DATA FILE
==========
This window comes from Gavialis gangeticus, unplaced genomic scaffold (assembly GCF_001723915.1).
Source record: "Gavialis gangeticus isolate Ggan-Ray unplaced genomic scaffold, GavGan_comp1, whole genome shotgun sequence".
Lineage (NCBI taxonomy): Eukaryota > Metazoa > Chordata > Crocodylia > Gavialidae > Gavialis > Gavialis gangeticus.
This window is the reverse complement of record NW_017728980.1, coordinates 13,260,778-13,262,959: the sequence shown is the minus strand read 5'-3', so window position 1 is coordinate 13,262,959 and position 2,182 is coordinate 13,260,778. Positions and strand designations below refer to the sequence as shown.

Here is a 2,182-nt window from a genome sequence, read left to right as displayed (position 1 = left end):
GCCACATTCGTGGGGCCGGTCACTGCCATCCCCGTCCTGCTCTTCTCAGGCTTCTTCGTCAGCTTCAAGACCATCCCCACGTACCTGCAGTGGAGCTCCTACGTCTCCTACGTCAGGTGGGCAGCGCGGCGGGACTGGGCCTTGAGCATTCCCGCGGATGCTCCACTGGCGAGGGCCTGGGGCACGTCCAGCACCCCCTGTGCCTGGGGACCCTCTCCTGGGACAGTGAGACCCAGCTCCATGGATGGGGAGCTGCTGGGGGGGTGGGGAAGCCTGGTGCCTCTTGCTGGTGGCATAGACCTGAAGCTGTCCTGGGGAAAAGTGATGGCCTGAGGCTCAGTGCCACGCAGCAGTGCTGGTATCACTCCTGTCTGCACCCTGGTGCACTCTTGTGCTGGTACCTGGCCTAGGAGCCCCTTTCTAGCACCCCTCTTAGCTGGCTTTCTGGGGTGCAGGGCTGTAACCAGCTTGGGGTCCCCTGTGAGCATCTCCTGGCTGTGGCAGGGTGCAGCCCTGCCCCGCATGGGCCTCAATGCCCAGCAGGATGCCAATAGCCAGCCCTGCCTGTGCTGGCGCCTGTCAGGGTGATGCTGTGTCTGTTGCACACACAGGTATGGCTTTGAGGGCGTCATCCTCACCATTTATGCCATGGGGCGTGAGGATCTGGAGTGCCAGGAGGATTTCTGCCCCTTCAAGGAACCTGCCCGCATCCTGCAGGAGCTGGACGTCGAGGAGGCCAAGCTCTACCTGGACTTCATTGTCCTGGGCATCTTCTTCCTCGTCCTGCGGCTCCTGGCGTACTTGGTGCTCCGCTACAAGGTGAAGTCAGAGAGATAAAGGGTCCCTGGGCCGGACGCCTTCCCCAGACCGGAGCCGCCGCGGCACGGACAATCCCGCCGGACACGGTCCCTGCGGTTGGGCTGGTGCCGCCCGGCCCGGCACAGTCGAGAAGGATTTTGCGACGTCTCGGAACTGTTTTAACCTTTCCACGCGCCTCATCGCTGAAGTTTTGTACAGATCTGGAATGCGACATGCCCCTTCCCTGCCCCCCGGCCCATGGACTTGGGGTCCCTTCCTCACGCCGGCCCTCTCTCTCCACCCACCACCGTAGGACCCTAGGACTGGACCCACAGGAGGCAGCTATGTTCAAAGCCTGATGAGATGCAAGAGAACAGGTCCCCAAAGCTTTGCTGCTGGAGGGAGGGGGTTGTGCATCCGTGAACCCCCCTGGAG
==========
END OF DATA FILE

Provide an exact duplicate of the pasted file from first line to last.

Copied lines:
This window comes from Gavialis gangeticus, unplaced genomic scaffold (assembly GCF_001723915.1).
Source record: "Gavialis gangeticus isolate Ggan-Ray unplaced genomic scaffold, GavGan_comp1, whole genome shotgun sequence".
Lineage (NCBI taxonomy): Eukaryota > Metazoa > Chordata > Crocodylia > Gavialidae > Gavialis > Gavialis gangeticus.
This window is the reverse complement of record NW_017728980.1, coordinates 13,260,778-13,262,959: the sequence shown is the minus strand read 5'-3', so window position 1 is coordinate 13,262,959 and position 2,182 is coordinate 13,260,778. Positions and strand designations below refer to the sequence as shown.

Here is a 2,182-nt window from a genome sequence, read left to right as displayed (position 1 = left end):
GCCACATTCGTGGGGCCGGTCACTGCCATCCCCGTCCTGCTCTTCTCAGGCTTCTTCGTCAGCTTCAAGACCATCCCCACGTACCTGCAGTGGAGCTCCTACGTCTCCTACGTCAGGTGGGCAGCGCGGCGGGACTGGGCCTTGAGCATTCCCGCGGATGCTCCACTGGCGAGGGCCTGGGGCACGTCCAGCACCCCCTGTGCCTGGGGACCCTCTCCTGGGACAGTGAGACCCAGCTCCATGGATGGGGAGCTGCTGGGGGGGTGGGGAAGCCTGGTGCCTCTTGCTGGTGGCATAGACCTGAAGCTGTCCTGGGGAAAAGTGATGGCCTGAGGCTCAGTGCCACGCAGCAGTGCTGGTATCACTCCTGTCTGCACCCTGGTGCACTCTTGTGCTGGTACCTGGCCTAGGAGCCCCTTTCTAGCACCCCTCTTAGCTGGCTTTCTGGGGTGCAGGGCTGTAACCAGCTTGGGGTCCCCTGTGAGCATCTCCTGGCTGTGGCAGGGTGCAGCCCTGCCCCGCATGGGCCTCAATGCCCAGCAGGATGCCAATAGCCAGCCCTGCCTGTGCTGGCGCCTGTCAGGGTGATGCTGTGTCTGTTGCACACACAGGTATGGCTTTGAGGGCGTCATCCTCACCATTTATGCCATGGGGCGTGAGGATCTGGAGTGCCAGGAGGATTTCTGCCCCTTCAAGGAACCTGCCCGCATCCTGCAGGAGCTGGACGTCGAGGAGGCCAAGCTCTACCTGGACTTCATTGTCCTGGGCATCTTCTTCCTCGTCCTGCGGCTCCTGGCGTACTTGGTGCTCCGCTACAAGGTGAAGTCAGAGAGATAAAGGGTCCCTGGGCCGGACGCCTTCCCCAGACCGGAGCCGCCGCGGCACGGACAATCCCGCCGGACACGGTCCCTGCGGTTGGGCTGGTGCCGCCCGGCCCGGCACAGTCGAGAAGGATTTTGCGACGTCTCGGAACTGTTTTAACCTTTCCACGCGCCTCATCGCTGAAGTTTTGTACAGATCTGGAATGCGACATGCCCCTTCCCTGCCCCCCGGCCCATGGACTTGGGGTCCCTTCCTCACGCCGGCCCTCTCTCTCCACCCACCACCGTAGGACCCTAGGACTGGACCCACAGGAGGCAGCTATGTTCAAAGCCTGATGAGATGCAAGAGAACAGGTCCCCAAAGCTTTGCTGCTGGAGGGAGGGGGTTGTGCATCCGTGAACCCCCCTGGAG